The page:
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Batman comes across a thief in a home with a dead man.  At first, it looks like murder, but the thief protests his innocence, and Batman realizes the man died playing Russian roulette.

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A series of similar death follow, and the trail leads Bruce Wayne out onto a gambling ship, where he meets Conway Treach.  Treach is on the prowl for compulsive and extreme gamblers, challenging them to Russian roulette.

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The story climaxes with Batman and Treach playing, as the bullets decrease but neither gets shot.  Probably my favourite single page of art by Robbins.

Batman has spotted the trick, a latch Treach presses to prevent a bullet from going into the firing chamber, and uses it as well. A solid, intense story.

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The Elongated Man returns to the pages of Detective Comics in this issue, with a fun little story by Len Wein and Dick Giordano.  The Elongated Man would alternate with Atom and Hawkman and Jason Bard at this point, but his series would continue sporadically in the back pages of Detective throughout the 70s and into the 80s.

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In the desert, Ralph and Sue come across a dying man in divers gear.  The only form of civilization around is an abandoned western film set, but Ralph finds blind fish, leading him to an underwater lake, and the criminals who are hiding their loot, and killed the member of the gang who tried to betray them.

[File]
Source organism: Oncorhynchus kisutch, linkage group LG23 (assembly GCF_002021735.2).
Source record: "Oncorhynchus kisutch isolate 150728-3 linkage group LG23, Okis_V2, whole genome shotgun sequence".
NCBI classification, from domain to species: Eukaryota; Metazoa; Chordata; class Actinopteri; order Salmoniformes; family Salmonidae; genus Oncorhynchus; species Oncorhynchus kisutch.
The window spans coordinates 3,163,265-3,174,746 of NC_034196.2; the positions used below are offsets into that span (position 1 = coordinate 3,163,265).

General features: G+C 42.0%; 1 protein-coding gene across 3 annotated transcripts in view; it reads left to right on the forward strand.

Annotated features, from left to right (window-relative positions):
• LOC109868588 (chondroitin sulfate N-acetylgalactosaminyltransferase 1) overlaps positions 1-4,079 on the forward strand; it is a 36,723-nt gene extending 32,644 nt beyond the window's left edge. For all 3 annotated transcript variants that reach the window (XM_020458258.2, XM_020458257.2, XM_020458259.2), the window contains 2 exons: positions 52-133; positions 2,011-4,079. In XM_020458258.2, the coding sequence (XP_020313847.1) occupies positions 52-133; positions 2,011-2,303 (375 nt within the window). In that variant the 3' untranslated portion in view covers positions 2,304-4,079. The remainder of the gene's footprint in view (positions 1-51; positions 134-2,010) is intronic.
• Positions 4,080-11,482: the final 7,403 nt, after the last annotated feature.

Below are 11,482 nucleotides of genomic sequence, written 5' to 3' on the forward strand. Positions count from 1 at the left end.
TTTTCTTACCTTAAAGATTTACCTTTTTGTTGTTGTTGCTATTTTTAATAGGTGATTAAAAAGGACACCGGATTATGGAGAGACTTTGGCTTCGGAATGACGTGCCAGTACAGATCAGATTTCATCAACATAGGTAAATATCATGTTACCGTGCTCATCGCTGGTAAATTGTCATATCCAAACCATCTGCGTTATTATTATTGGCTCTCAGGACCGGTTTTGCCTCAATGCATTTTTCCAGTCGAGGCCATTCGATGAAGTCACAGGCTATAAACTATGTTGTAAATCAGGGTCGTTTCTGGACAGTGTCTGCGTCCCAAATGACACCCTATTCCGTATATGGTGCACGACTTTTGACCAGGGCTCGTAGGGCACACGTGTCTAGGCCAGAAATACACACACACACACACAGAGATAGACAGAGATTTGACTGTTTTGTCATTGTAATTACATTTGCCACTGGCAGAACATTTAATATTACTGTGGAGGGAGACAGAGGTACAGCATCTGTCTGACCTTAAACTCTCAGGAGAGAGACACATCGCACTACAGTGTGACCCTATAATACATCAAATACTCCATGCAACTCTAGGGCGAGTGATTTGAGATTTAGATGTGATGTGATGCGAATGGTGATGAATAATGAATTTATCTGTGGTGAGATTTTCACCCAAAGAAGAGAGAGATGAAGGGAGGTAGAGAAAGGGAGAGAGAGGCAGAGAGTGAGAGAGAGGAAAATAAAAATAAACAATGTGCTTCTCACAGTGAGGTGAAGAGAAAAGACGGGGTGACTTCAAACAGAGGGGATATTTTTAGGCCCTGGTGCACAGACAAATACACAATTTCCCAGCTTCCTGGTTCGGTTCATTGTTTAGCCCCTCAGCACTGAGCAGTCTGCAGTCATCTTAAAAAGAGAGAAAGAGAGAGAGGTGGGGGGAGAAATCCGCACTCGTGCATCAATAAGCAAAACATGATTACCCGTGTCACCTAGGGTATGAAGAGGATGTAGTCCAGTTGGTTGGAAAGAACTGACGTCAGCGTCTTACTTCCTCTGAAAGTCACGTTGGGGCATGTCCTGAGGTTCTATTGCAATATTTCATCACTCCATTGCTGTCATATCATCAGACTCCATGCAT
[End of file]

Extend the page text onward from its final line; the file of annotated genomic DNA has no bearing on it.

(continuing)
Detective 425 – Batman solves a MacBeth murder, and Jason Bard begins

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Great Bernie Wrightson cover for Detective 425 (July 1972), as Batman investigates murderous intentions plaguing Shakespeare in the Park in this story by Denny O’Neil, Irv Novick and Dick Giordano.

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The story deals with straightforward attempts at murder, no use is made of the superstitions surrounding producing MacBeth, but the story is very good anyway.  The director has modernized the production, making it controversial (it’s 1972, remember).

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There are the usual issues of romance and jealousy, as well as the controversy over the show.  As far as typical backstage mysteries go, this one is only missing the gangsters.